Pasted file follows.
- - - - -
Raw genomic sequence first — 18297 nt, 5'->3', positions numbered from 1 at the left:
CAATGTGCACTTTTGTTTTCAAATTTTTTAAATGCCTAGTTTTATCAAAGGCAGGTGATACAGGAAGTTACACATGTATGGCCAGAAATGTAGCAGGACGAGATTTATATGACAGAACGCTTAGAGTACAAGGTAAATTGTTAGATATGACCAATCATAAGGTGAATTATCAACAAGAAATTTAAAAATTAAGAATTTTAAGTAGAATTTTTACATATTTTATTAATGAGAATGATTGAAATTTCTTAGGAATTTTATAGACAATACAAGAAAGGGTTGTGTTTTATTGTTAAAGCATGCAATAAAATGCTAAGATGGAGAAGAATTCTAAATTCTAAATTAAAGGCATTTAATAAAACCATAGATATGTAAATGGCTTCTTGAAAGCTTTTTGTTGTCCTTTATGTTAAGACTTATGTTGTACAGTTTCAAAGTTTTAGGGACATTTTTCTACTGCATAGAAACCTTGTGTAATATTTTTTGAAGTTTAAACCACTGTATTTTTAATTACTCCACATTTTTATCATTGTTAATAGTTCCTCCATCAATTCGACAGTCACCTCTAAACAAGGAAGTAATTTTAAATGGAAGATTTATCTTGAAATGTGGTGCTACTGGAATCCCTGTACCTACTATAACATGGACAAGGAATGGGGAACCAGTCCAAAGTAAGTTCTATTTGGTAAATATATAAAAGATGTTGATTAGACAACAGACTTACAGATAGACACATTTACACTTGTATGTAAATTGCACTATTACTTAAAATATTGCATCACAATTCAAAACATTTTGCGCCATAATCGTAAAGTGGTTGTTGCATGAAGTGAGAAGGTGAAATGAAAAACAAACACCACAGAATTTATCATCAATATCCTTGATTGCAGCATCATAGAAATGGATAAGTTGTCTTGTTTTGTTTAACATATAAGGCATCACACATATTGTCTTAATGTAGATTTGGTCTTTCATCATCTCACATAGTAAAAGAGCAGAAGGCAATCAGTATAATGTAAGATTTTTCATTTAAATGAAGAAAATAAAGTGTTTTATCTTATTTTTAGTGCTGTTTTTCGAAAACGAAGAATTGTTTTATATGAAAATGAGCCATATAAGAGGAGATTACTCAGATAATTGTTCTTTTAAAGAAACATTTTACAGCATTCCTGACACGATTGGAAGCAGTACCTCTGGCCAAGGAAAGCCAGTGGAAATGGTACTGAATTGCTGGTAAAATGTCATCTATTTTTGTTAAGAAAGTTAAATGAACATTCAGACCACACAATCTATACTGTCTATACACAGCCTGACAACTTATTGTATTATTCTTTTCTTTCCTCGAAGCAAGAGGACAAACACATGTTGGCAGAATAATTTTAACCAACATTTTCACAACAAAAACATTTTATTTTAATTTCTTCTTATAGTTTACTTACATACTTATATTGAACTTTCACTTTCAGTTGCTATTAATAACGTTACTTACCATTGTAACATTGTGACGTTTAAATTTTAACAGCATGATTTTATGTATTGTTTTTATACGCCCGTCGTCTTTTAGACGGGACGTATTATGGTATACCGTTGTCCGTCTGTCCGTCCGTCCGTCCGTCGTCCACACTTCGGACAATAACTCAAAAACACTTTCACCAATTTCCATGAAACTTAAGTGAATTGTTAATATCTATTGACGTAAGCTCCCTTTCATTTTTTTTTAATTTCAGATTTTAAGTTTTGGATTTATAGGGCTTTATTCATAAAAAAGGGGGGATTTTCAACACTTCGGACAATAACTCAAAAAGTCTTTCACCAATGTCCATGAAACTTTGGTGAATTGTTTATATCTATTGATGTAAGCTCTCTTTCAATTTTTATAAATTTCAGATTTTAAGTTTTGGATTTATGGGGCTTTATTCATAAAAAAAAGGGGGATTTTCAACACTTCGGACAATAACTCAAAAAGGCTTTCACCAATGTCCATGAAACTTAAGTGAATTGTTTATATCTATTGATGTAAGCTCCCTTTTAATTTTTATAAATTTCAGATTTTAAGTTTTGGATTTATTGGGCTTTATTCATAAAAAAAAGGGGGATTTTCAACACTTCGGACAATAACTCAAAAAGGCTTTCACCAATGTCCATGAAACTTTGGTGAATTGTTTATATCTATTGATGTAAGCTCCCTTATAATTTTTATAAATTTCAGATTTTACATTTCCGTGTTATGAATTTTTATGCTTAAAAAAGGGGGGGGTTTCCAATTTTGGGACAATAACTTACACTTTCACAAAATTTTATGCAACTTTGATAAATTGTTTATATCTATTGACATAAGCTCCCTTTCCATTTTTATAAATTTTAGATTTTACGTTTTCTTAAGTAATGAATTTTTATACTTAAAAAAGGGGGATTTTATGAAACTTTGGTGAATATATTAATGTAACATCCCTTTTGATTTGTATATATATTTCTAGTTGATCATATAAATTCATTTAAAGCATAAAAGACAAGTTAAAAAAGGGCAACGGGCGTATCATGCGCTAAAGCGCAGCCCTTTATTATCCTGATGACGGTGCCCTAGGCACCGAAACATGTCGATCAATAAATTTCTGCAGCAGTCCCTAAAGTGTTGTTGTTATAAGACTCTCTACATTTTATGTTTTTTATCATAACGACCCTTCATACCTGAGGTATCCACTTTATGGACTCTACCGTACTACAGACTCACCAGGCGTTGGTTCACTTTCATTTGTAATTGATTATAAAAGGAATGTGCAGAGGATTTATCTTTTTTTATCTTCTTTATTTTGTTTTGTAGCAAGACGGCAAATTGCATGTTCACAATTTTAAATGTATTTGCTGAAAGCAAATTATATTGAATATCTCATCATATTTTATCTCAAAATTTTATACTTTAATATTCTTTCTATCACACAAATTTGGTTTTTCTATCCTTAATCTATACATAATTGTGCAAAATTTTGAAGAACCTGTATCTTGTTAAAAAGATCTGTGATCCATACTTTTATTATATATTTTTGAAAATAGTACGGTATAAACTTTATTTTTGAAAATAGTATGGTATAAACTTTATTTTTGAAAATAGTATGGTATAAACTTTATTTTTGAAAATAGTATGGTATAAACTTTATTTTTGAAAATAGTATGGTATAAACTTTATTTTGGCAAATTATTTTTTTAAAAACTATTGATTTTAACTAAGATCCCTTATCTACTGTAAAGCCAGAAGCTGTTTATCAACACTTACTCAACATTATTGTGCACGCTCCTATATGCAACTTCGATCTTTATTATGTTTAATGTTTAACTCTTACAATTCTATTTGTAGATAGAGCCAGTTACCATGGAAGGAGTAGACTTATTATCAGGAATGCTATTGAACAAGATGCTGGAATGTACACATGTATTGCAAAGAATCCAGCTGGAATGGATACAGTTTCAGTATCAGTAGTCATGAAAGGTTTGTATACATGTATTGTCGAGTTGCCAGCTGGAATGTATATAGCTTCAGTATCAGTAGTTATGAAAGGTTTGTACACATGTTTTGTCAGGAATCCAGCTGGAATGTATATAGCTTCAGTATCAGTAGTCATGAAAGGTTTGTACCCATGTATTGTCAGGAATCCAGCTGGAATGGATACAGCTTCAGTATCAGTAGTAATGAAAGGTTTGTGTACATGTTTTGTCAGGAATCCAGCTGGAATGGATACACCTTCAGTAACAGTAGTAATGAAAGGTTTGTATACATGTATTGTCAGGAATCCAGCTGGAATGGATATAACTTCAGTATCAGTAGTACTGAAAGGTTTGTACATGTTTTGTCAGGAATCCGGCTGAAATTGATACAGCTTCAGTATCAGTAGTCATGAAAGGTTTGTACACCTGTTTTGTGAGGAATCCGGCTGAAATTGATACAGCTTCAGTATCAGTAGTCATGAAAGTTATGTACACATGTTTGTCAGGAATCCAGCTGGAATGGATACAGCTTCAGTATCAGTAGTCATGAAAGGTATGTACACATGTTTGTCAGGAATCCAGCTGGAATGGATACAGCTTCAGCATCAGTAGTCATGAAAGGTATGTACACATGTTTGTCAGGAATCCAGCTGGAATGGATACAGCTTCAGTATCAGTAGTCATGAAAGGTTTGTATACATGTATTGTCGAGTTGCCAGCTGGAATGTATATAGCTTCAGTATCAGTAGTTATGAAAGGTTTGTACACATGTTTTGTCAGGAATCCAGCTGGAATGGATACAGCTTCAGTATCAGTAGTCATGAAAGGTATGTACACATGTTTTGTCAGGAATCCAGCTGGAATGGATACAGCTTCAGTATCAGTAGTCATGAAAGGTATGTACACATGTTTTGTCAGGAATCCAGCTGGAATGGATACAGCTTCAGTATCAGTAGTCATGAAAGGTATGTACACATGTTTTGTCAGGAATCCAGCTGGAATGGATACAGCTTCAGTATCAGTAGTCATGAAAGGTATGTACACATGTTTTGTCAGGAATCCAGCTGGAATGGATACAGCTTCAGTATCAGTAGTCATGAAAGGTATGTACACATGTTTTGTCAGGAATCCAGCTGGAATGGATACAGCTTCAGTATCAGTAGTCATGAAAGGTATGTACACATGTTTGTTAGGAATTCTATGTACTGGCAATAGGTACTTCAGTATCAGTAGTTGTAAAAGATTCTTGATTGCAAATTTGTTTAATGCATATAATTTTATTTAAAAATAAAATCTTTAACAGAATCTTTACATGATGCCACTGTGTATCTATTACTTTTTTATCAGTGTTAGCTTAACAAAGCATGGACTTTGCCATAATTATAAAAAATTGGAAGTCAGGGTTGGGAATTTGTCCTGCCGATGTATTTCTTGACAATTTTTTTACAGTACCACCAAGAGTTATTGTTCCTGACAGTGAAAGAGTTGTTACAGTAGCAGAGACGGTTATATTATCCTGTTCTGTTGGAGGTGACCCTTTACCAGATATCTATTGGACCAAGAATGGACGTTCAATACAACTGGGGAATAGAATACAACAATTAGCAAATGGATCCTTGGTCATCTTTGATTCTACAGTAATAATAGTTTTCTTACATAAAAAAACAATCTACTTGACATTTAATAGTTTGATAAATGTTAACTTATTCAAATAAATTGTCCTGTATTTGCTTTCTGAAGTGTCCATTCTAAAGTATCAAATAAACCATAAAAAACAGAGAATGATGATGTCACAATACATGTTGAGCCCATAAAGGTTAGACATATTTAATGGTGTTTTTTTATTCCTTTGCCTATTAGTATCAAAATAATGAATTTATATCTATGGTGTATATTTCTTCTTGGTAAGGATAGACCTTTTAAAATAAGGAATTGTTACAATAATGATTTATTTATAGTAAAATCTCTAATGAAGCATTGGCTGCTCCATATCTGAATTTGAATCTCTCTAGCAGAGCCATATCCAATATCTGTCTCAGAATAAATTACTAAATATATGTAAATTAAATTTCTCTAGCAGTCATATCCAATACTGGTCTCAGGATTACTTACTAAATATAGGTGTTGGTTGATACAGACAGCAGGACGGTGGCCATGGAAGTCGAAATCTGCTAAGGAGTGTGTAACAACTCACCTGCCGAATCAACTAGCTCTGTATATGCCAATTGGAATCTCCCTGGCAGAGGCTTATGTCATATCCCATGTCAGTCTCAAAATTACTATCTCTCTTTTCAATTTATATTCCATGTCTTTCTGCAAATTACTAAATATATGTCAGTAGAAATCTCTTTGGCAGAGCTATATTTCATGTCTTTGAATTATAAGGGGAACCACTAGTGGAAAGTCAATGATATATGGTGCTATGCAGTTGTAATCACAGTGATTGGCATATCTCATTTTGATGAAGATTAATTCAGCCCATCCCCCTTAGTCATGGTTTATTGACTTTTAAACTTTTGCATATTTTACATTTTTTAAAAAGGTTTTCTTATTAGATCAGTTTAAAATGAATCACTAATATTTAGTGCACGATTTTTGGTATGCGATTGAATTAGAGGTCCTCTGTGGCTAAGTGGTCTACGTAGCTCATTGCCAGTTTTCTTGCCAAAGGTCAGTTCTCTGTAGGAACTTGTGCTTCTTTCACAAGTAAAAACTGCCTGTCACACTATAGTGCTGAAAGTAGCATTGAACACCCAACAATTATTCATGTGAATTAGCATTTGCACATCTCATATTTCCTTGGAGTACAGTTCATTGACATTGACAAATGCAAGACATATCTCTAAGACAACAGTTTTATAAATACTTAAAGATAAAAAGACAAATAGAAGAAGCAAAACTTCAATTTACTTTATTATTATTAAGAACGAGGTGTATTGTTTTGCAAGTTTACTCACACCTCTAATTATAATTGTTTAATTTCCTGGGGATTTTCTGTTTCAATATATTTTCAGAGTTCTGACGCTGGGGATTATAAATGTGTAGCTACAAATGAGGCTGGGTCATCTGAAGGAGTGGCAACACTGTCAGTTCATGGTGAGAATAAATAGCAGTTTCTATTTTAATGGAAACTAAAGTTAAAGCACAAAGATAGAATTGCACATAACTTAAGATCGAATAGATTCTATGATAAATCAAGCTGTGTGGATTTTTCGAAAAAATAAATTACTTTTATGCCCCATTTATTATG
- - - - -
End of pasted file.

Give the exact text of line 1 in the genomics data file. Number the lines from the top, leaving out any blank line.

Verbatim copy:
Raw genomic sequence first — 18297 nt, 5'->3', positions numbered from 1 at the left: